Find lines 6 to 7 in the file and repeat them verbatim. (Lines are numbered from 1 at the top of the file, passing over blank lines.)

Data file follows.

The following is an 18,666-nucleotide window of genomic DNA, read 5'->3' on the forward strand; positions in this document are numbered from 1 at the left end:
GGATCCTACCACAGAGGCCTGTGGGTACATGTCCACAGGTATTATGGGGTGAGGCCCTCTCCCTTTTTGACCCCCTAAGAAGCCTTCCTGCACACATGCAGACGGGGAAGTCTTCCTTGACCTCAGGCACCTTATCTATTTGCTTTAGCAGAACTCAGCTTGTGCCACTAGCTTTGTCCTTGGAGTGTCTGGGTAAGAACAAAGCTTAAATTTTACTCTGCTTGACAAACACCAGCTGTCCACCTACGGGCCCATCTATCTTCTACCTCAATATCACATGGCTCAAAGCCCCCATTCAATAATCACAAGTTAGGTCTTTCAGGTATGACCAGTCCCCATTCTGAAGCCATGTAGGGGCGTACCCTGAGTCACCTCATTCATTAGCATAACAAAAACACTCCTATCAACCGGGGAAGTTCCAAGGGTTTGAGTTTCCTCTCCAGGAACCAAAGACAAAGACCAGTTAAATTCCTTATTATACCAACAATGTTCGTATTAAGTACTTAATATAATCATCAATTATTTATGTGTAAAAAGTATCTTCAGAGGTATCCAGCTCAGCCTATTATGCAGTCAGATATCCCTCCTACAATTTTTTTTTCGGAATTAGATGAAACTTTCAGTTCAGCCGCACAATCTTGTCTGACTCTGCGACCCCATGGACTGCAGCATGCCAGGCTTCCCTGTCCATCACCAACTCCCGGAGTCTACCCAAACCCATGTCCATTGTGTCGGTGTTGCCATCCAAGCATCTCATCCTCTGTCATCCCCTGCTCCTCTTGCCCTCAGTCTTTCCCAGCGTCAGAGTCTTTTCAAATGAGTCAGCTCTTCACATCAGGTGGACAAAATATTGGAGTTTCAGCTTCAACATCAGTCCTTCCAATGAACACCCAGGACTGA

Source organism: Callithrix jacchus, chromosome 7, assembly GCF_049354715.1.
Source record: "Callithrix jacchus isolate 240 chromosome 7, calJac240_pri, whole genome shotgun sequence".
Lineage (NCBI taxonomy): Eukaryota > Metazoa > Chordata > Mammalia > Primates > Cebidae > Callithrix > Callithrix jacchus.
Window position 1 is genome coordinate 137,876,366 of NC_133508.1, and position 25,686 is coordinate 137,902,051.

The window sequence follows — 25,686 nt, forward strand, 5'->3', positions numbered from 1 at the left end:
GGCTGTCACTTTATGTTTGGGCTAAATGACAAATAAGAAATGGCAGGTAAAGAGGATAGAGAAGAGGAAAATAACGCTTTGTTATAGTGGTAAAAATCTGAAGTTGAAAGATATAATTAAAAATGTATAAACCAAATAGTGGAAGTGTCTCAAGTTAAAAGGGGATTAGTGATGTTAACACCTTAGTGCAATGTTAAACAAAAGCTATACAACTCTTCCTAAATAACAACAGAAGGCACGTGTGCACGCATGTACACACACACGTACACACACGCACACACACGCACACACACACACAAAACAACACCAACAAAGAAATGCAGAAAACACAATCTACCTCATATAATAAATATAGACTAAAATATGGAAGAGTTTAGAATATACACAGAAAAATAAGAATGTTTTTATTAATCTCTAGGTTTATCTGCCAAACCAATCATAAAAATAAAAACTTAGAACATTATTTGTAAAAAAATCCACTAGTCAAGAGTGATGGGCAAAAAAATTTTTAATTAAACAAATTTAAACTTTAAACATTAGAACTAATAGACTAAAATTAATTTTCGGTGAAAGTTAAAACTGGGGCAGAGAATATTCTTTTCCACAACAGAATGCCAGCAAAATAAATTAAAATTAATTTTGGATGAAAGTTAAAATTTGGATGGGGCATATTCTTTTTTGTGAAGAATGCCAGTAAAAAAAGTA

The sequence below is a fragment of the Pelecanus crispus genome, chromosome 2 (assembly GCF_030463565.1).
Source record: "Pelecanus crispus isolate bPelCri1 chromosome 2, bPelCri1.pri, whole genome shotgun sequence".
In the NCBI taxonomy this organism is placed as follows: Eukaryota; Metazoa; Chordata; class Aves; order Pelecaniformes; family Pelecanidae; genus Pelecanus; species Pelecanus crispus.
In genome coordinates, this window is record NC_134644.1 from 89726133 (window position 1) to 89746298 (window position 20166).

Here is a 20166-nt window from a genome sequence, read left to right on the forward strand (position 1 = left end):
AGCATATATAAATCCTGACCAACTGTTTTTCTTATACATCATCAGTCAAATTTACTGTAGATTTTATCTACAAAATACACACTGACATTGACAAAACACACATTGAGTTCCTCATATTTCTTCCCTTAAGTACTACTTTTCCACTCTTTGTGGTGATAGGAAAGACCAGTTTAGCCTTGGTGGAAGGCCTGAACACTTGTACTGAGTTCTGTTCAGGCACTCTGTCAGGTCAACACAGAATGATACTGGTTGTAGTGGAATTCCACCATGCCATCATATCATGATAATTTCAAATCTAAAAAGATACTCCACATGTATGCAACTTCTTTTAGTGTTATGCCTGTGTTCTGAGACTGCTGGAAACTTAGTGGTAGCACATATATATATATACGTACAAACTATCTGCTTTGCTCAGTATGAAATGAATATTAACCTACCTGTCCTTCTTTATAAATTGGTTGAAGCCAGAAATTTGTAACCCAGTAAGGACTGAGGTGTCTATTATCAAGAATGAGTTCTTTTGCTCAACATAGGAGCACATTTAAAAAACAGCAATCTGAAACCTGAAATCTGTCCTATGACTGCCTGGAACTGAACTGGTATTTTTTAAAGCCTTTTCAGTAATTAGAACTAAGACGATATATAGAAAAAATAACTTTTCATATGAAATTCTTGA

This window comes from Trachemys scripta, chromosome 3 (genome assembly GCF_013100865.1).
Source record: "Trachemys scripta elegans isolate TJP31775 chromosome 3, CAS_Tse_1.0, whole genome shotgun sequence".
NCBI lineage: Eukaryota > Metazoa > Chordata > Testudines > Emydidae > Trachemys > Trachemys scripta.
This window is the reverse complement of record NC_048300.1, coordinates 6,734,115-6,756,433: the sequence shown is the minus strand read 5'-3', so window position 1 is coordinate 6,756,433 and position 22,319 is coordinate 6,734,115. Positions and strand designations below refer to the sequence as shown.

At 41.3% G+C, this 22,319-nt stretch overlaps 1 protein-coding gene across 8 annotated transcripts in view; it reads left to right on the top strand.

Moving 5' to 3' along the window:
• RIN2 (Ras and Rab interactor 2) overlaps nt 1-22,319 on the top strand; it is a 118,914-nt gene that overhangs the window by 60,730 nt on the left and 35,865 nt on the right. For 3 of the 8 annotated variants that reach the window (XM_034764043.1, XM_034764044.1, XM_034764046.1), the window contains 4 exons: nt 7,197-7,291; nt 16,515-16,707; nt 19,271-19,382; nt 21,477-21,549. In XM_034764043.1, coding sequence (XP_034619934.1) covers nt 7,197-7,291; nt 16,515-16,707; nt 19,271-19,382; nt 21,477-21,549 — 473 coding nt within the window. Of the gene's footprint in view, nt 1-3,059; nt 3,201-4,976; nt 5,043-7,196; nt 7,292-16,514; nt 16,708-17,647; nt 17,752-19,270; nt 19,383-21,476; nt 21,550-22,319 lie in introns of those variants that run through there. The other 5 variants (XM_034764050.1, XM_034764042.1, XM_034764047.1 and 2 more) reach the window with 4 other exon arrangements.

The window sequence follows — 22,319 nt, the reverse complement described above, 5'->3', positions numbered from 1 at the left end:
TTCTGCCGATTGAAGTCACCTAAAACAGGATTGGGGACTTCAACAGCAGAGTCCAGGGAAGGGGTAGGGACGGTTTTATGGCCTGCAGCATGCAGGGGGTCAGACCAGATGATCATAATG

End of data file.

Window position 1 is genome coordinate 137,876,366 of NC_133508.1, and position 25,686 is coordinate 137,902,051.

The window sequence follows — 25,686 nt, forward strand, 5'->3', positions numbered from 1 at the left end: